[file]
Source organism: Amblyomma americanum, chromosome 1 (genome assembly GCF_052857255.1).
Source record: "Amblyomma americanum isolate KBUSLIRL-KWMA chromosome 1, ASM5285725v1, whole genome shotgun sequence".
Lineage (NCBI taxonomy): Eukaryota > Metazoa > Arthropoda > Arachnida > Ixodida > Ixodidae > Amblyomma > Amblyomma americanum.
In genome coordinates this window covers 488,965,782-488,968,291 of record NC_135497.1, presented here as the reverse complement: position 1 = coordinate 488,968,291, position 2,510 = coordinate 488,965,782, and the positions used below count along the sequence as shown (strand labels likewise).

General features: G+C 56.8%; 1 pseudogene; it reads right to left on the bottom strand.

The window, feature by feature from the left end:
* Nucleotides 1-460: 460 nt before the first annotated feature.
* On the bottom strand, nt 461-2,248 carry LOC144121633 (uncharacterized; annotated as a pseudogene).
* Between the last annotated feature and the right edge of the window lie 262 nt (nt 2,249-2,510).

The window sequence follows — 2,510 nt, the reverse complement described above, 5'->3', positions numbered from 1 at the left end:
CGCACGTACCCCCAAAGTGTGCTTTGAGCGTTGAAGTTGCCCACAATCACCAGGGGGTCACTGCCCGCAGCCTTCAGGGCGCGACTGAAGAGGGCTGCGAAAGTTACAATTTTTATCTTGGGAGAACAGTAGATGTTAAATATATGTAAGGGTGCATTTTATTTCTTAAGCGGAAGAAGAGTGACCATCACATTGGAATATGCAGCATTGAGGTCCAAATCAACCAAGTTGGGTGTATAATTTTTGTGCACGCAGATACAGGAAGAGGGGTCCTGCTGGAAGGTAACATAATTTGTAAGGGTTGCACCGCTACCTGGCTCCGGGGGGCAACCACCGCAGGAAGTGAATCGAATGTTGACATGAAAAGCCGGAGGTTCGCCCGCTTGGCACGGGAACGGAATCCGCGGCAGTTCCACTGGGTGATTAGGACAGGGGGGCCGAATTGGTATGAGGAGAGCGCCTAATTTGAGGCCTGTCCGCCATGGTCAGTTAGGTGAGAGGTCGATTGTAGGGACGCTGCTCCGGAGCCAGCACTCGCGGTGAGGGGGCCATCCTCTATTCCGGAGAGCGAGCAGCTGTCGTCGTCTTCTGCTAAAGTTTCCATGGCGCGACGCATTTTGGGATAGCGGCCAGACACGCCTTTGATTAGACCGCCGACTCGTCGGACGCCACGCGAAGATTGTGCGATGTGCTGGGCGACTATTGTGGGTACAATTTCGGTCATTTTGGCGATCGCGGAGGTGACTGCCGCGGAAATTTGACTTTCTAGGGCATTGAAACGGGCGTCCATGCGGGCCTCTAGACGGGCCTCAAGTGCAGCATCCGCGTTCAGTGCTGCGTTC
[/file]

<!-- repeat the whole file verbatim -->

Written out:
Source organism: Amblyomma americanum, chromosome 1 (genome assembly GCF_052857255.1).
Source record: "Amblyomma americanum isolate KBUSLIRL-KWMA chromosome 1, ASM5285725v1, whole genome shotgun sequence".
Lineage (NCBI taxonomy): Eukaryota > Metazoa > Arthropoda > Arachnida > Ixodida > Ixodidae > Amblyomma > Amblyomma americanum.
In genome coordinates this window covers 488,965,782-488,968,291 of record NC_135497.1, presented here as the reverse complement: position 1 = coordinate 488,968,291, position 2,510 = coordinate 488,965,782, and the positions used below count along the sequence as shown (strand labels likewise).

General features: G+C 56.8%; 1 pseudogene; it reads right to left on the bottom strand.

The window, feature by feature from the left end:
* Nucleotides 1-460: 460 nt before the first annotated feature.
* On the bottom strand, nt 461-2,248 carry LOC144121633 (uncharacterized; annotated as a pseudogene).
* Between the last annotated feature and the right edge of the window lie 262 nt (nt 2,249-2,510).

The window sequence follows — 2,510 nt, the reverse complement described above, 5'->3', positions numbered from 1 at the left end:
CGCACGTACCCCCAAAGTGTGCTTTGAGCGTTGAAGTTGCCCACAATCACCAGGGGGTCACTGCCCGCAGCCTTCAGGGCGCGACTGAAGAGGGCTGCGAAAGTTACAATTTTTATCTTGGGAGAACAGTAGATGTTAAATATATGTAAGGGTGCATTTTATTTCTTAAGCGGAAGAAGAGTGACCATCACATTGGAATATGCAGCATTGAGGTCCAAATCAACCAAGTTGGGTGTATAATTTTTGTGCACGCAGATACAGGAAGAGGGGTCCTGCTGGAAGGTAACATAATTTGTAAGGGTTGCACCGCTACCTGGCTCCGGGGGGCAACCACCGCAGGAAGTGAATCGAATGTTGACATGAAAAGCCGGAGGTTCGCCCGCTTGGCACGGGAACGGAATCCGCGGCAGTTCCACTGGGTGATTAGGACAGGGGGGCCGAATTGGTATGAGGAGAGCGCCTAATTTGAGGCCTGTCCGCCATGGTCAGTTAGGTGAGAGGTCGATTGTAGGGACGCTGCTCCGGAGCCAGCACTCGCGGTGAGGGGGCCATCCTCTATTCCGGAGAGCGAGCAGCTGTCGTCGTCTTCTGCTAAAGTTTCCATGGCGCGACGCATTTTGGGATAGCGGCCAGACACGCCTTTGATTAGACCGCCGACTCGTCGGACGCCACGCGAAGATTGTGCGATGTGCTGGGCGACTATTGTGGGTACAATTTCGGTCATTTTGGCGATCGCGGAGGTGACTGCCGCGGAAATTTGACTTTCTAGGGCATTGAAACGGGCGTCCATGCGGGCCTCTAGACGGGCCTCAAGTGCAGCATCCGCGTTCAGTGCTGCGTTC